The 2020 PMC:
Green Day

September 19, 2020

To tell the story of my 2020 PMC, we need to go back to August, 2018. I had just returned from the Ranch fire in Lake County, when a fire station accident left me with a broken right elbow. It was repaired, but after a year, range of motion was decidedly sub-optimal. We rode an early, abbreviated 2019 PMC on July 15th to clear the calendar for a second surgery in August. The surgery delivered a modest improvement in range, and was followed by aggressive physical therapy. I was cleared to return to my firefighting job in November, and did some light biking in November and December. Physical therapy continues to this day, as we get fractional improvements. I'm just under 80% of maximum range. We'll keep working at it.

By late spring, it was clear the PMC would be a different event. With Covid in full swing, the PMC was reimagined as 100% virtual, where all riders did their own rides. Although I really wanted to ride with Steve and David again, it just didn't seem sensible, and I decided to ride solo.

I had a slow start to riding in 2020, logging only 220 miles through April 1. April and May went well, with about 500 miles total and a few rides up around 45 miles and extended climbs. At the end of May, the climbs might have been a little much - for the first time in a very long time, I abandoned a ride with some right knee issues, calling Beth for a ride home from 5 miles out. After 12 days off the bike, I got back to it. July was a big month by my current standard, almost 300 miles, and I finally started trusting my knee and saw better times on standard rides. I was ready to ride mid-August and planned to ride on the 16th or 22nd.


By now, everyone knows that fires broke out all over California in mid August. A very rare lightning storm in the Bay Area on 8/16 started dozens of fires, creating three large "complexes": CZU (ours), SCU (Santa Clara), and LNU (Napa, Sonoma, Lake counties northeast of San Francisco). Though we had a few successes early on, several of the fires in CZU merged and tore through Davenport (north of Santa Cruz), Big Basin state park, Boulder Creek, and Bonny Doon. My volunteer company worked for 17 days on the fire, alternating days on/off. We were released on September 1. The CZU fire is holding at 86509 acres, but still not quite 100% contained. It destroyed 925 homes in Santa Cruz County.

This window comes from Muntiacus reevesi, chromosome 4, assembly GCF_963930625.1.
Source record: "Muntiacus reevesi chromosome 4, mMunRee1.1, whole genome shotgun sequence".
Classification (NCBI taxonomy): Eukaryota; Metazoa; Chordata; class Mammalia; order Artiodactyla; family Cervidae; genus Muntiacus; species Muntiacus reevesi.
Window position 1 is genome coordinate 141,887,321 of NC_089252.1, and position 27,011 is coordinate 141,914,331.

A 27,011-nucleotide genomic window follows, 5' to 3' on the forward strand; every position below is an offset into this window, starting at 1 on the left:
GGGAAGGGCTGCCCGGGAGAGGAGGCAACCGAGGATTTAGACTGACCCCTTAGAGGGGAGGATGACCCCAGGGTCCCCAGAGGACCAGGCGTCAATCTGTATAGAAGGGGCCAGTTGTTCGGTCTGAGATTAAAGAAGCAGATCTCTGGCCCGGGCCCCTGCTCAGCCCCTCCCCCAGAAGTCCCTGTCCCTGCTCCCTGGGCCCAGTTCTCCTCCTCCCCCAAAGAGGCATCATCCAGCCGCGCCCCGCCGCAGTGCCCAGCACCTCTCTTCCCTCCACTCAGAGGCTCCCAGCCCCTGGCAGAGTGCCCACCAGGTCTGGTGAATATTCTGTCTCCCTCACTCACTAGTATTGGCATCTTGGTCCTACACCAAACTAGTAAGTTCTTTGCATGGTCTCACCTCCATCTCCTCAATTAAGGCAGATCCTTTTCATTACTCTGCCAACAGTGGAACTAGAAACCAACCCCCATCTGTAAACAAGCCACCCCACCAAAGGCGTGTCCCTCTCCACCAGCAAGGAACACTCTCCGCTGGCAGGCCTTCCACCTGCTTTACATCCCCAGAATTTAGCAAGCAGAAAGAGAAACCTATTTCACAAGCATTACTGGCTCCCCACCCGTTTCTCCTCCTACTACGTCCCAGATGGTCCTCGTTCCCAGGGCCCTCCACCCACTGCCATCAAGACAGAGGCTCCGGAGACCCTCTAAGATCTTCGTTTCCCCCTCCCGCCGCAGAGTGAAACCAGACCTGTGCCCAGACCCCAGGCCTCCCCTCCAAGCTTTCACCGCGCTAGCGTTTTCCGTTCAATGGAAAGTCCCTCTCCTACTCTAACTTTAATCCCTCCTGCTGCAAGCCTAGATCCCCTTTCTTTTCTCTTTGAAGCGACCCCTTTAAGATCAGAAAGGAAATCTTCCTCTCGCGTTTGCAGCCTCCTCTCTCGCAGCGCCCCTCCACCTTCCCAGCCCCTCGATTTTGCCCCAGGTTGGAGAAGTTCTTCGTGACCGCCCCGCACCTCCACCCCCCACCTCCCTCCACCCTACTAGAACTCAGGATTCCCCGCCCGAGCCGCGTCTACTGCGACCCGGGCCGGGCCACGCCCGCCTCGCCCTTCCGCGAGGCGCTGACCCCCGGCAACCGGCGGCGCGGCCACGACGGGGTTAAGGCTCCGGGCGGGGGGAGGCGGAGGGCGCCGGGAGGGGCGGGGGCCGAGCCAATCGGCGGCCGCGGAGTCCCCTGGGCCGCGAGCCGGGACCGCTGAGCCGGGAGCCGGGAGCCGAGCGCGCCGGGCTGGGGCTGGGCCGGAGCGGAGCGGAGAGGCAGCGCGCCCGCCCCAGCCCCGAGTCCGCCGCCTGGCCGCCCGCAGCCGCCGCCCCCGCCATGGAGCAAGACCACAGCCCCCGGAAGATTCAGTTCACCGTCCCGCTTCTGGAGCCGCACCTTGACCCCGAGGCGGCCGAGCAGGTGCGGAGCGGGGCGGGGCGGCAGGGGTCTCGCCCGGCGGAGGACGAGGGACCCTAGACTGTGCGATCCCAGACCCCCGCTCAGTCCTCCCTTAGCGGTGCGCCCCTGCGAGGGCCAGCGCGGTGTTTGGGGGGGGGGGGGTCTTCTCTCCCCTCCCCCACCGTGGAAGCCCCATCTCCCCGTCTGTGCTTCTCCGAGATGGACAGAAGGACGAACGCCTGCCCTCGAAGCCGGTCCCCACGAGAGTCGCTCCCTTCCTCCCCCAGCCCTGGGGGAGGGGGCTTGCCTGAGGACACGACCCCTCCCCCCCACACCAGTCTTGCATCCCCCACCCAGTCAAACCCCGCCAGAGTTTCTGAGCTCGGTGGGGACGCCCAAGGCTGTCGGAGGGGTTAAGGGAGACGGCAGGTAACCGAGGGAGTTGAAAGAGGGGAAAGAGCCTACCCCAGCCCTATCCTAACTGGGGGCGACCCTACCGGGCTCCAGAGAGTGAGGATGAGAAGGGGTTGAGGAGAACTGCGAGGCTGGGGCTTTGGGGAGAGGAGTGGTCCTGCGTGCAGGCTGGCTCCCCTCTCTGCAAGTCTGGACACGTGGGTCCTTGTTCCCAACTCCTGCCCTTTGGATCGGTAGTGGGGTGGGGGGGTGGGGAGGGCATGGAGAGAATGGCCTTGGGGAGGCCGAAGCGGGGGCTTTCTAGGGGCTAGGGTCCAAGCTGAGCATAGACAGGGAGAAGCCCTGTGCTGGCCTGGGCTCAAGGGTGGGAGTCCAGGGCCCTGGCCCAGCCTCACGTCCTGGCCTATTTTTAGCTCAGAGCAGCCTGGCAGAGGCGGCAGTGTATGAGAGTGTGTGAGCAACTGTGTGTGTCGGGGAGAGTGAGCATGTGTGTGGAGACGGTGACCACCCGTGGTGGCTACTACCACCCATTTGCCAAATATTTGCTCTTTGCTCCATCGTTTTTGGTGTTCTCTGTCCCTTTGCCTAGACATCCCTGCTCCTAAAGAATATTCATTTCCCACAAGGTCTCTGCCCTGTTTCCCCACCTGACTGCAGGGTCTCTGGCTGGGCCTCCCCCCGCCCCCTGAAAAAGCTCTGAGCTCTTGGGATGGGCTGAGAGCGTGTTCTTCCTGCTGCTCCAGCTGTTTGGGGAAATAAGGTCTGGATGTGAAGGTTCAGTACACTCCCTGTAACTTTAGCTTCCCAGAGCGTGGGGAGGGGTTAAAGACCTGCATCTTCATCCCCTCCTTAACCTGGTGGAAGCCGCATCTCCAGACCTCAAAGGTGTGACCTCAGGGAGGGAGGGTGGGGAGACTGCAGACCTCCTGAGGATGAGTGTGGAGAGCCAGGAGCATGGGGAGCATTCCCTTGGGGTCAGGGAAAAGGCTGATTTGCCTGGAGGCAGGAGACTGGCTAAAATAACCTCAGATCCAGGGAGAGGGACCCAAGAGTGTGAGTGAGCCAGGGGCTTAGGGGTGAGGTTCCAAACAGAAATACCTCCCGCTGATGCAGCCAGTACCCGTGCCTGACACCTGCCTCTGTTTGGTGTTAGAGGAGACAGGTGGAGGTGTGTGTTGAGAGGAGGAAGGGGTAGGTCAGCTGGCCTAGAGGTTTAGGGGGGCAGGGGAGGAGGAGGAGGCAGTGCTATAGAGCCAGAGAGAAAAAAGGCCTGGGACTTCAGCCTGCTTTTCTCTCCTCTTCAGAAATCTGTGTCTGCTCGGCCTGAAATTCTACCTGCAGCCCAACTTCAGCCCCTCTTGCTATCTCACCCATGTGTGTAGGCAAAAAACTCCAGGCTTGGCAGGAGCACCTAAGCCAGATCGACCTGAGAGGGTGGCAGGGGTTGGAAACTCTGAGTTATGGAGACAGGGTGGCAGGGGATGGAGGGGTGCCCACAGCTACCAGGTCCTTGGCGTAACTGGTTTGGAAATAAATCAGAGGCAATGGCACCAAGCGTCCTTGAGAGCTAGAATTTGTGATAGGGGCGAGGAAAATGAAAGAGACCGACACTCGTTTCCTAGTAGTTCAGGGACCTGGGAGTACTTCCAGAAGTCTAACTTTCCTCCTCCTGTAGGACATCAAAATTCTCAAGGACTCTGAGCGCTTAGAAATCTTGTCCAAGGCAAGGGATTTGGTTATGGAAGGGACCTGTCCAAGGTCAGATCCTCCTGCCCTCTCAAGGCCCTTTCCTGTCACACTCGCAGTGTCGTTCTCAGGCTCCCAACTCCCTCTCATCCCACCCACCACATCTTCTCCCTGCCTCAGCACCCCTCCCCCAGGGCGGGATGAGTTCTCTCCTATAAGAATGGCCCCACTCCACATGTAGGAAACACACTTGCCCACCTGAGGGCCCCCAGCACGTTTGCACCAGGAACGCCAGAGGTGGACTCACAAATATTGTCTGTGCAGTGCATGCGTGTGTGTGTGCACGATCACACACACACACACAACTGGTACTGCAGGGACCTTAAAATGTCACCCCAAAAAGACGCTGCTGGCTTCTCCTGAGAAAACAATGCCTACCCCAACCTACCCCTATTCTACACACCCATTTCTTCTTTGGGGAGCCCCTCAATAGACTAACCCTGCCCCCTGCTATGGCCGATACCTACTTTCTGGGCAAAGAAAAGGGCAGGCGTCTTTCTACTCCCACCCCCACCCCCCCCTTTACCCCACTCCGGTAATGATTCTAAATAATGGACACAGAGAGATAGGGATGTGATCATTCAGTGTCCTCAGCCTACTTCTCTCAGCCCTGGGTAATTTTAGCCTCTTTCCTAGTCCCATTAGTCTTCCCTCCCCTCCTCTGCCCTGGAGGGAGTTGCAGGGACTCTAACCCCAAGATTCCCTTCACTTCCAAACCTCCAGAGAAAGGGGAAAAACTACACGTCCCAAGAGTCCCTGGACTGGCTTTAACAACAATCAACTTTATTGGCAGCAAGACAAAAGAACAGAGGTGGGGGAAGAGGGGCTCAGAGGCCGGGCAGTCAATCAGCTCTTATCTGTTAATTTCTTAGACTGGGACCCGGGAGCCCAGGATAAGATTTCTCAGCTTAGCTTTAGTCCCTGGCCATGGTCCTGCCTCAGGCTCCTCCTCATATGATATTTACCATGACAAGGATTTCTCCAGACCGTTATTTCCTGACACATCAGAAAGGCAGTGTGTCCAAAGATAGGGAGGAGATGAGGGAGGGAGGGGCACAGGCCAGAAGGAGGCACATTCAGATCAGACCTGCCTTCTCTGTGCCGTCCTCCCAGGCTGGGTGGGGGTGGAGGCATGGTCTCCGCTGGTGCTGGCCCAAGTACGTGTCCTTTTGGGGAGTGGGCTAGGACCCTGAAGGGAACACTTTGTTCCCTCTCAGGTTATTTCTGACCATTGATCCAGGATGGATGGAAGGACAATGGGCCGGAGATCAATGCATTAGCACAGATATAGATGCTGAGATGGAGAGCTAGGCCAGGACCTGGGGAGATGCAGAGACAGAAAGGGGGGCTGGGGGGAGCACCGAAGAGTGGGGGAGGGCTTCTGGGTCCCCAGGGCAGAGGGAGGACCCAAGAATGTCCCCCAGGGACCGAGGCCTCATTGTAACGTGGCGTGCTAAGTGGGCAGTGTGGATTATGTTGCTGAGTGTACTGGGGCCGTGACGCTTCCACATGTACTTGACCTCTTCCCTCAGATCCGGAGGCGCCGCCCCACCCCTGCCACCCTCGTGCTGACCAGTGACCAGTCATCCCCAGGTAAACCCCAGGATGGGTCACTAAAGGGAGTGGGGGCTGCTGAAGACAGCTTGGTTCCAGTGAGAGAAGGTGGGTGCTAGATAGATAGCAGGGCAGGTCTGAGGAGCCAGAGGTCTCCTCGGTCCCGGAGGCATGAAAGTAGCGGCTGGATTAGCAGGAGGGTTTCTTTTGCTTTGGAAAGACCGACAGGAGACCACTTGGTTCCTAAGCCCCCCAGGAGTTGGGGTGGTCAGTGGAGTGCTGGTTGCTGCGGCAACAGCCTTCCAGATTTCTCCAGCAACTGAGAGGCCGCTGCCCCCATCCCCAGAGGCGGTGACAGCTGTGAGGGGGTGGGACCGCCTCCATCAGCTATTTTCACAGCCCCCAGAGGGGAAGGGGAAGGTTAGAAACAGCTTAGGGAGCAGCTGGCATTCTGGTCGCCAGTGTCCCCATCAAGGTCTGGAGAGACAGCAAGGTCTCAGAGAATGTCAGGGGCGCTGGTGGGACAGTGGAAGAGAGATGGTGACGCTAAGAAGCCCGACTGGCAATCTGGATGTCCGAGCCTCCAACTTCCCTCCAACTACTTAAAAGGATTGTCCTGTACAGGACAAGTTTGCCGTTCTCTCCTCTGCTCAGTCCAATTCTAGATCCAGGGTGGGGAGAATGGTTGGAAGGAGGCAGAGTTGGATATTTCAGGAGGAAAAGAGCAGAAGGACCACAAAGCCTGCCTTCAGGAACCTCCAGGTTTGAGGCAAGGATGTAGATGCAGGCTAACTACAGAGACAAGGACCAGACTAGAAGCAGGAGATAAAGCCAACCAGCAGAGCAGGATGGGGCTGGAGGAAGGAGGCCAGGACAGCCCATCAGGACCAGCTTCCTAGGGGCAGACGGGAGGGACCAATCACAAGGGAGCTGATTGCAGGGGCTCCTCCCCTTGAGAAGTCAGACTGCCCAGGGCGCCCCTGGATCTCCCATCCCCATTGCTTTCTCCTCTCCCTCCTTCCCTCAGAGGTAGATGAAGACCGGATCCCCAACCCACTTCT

After 17 days off the bike, I did a test ride to stretch the legs on September 4th and declared myself ready for the PMC. But Mother Nature was not done with us yet. The weekend of the 5th brought record heat - 113 degrees at the house. This lasted a few days. Then, new big fires further north (Butte county) and south (Fresno) pumped huge amounts of smoke into the atmosphere which converged on the Bay Area. Air quality, according to, was "hazardous". Certainly not a good time to be out doing a strenuous ride. Wednesday the 9th I took this picture of a yellow/orange sky. Our solar array produced 1/16th the typical daily energy that day. Although solar production to improved slowly over the next 4 days, the air quality lagged. So I watched, and monitored, and the quality map finally started moving out of orange and into some yellows (ok) and green (best) by the 16th. It was all green on the morning of Thursday, 9/17, so I rode.


Bleah - who wants to breathe that?
Green air quality for the ride!
Food for the ride
Elevation profile
Route Map
Route Map

Let's Ride

As I'm still in injury recovery, I planned a route with more miles than last year and twice the climbing: hard, but not too crazy. The plan was about 80 miles and 5000' of climbing. I set up the route with many possible shortcuts and reroutes, just in case. The basic idea was to ride from the fire station all the way up Skyline (Hwy 35) to Hwy 92, then down to the Crystal Springs area, then make my way back to Los Gatos to meet Beth for a late lunch or early dinner, and a drive home. Much of the route has been in previous PMC rides, though a few sections would be new.


At the start, it was cool - in the mid 60s - no jacket required, just the new 2020 PMC jersey. I filled my pockets with power food and started at a luxurious 10AM. The route and elevation are shown above. The first segment, along Skyline Blvd (aka Highway 35), has much of the categorized climbing. It was nice that it wasn't roasting. There's climbing from the very start, nearly 500' in the first 2.5 miles. There's a similar climb about 10 miles in, with many shorter climbs in between. The biggest climb of the day starts where Highway 84 crosses Skyline, by Alice's Restaurant (really). In just under 5 miles, this climbs around 850 feet at a steady 5% to 8%. The last mile or so is only about 2%. The remainder of Skyline rolls for 3 or 4 miles, followed by a non-technical descent to the intersection with 92. The first 32 miles, even with the climbing, took under 2 hours. I felt pretty good.